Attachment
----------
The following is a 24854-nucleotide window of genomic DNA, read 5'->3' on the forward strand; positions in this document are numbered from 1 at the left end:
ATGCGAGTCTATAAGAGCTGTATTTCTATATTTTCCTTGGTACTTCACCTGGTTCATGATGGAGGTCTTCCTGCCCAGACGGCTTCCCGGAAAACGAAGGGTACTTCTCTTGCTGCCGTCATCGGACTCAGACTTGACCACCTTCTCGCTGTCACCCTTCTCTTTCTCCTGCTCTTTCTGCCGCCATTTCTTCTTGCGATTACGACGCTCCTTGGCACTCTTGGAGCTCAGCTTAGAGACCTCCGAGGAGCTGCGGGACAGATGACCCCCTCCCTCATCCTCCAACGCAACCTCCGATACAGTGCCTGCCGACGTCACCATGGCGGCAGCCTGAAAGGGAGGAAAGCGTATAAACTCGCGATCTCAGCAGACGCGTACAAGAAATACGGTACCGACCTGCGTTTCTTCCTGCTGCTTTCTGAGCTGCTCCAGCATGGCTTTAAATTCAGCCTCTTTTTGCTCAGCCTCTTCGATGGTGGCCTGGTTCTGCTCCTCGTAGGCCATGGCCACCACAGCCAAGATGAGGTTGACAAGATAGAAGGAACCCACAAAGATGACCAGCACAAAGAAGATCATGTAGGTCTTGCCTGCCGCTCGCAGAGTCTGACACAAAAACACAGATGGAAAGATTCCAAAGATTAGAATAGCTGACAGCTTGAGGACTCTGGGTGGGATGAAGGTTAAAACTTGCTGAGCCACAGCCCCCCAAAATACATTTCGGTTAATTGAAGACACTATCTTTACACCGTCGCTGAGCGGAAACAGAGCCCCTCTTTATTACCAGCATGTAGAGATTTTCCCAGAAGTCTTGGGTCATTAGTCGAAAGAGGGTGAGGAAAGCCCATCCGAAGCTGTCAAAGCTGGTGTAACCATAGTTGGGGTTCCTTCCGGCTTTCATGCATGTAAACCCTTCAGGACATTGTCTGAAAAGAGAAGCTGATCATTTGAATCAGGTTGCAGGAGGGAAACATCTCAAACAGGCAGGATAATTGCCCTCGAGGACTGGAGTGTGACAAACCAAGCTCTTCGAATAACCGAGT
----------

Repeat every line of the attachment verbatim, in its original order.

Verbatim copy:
The following is a 24854-nucleotide window of genomic DNA, read 5'->3' on the forward strand; positions in this document are numbered from 1 at the left end:
ATGCGAGTCTATAAGAGCTGTATTTCTATATTTTCCTTGGTACTTCACCTGGTTCATGATGGAGGTCTTCCTGCCCAGACGGCTTCCCGGAAAACGAAGGGTACTTCTCTTGCTGCCGTCATCGGACTCAGACTTGACCACCTTCTCGCTGTCACCCTTCTCTTTCTCCTGCTCTTTCTGCCGCCATTTCTTCTTGCGATTACGACGCTCCTTGGCACTCTTGGAGCTCAGCTTAGAGACCTCCGAGGAGCTGCGGGACAGATGACCCCCTCCCTCATCCTCCAACGCAACCTCCGATACAGTGCCTGCCGACGTCACCATGGCGGCAGCCTGAAAGGGAGGAAAGCGTATAAACTCGCGATCTCAGCAGACGCGTACAAGAAATACGGTACCGACCTGCGTTTCTTCCTGCTGCTTTCTGAGCTGCTCCAGCATGGCTTTAAATTCAGCCTCTTTTTGCTCAGCCTCTTCGATGGTGGCCTGGTTCTGCTCCTCGTAGGCCATGGCCACCACAGCCAAGATGAGGTTGACAAGATAGAAGGAACCCACAAAGATGACCAGCACAAAGAAGATCATGTAGGTCTTGCCTGCCGCTCGCAGAGTCTGACACAAAAACACAGATGGAAAGATTCCAAAGATTAGAATAGCTGACAGCTTGAGGACTCTGGGTGGGATGAAGGTTAAAACTTGCTGAGCCACAGCCCCCCAAAATACATTTCGGTTAATTGAAGACACTATCTTTACACCGTCGCTGAGCGGAAACAGAGCCCCTCTTTATTACCAGCATGTAGAGATTTTCCCAGAAGTCTTGGGTCATTAGTCGAAAGAGGGTGAGGAAAGCCCATCCGAAGCTGTCAAAGCTGGTGTAACCATAGTTGGGGTTCCTTCCGGCTTTCATGCATGTAAACCCTTCAGGACATTGTCTGAAAAGAGAAGCTGATCATTTGAATCAGGTTGCAGGAGGGAAACATCTCAAACAGGCAGGATAATTGCCCTCGAGGACTGGAGTGTGACAAACCAAGCTCTTCGAATAACCGAGT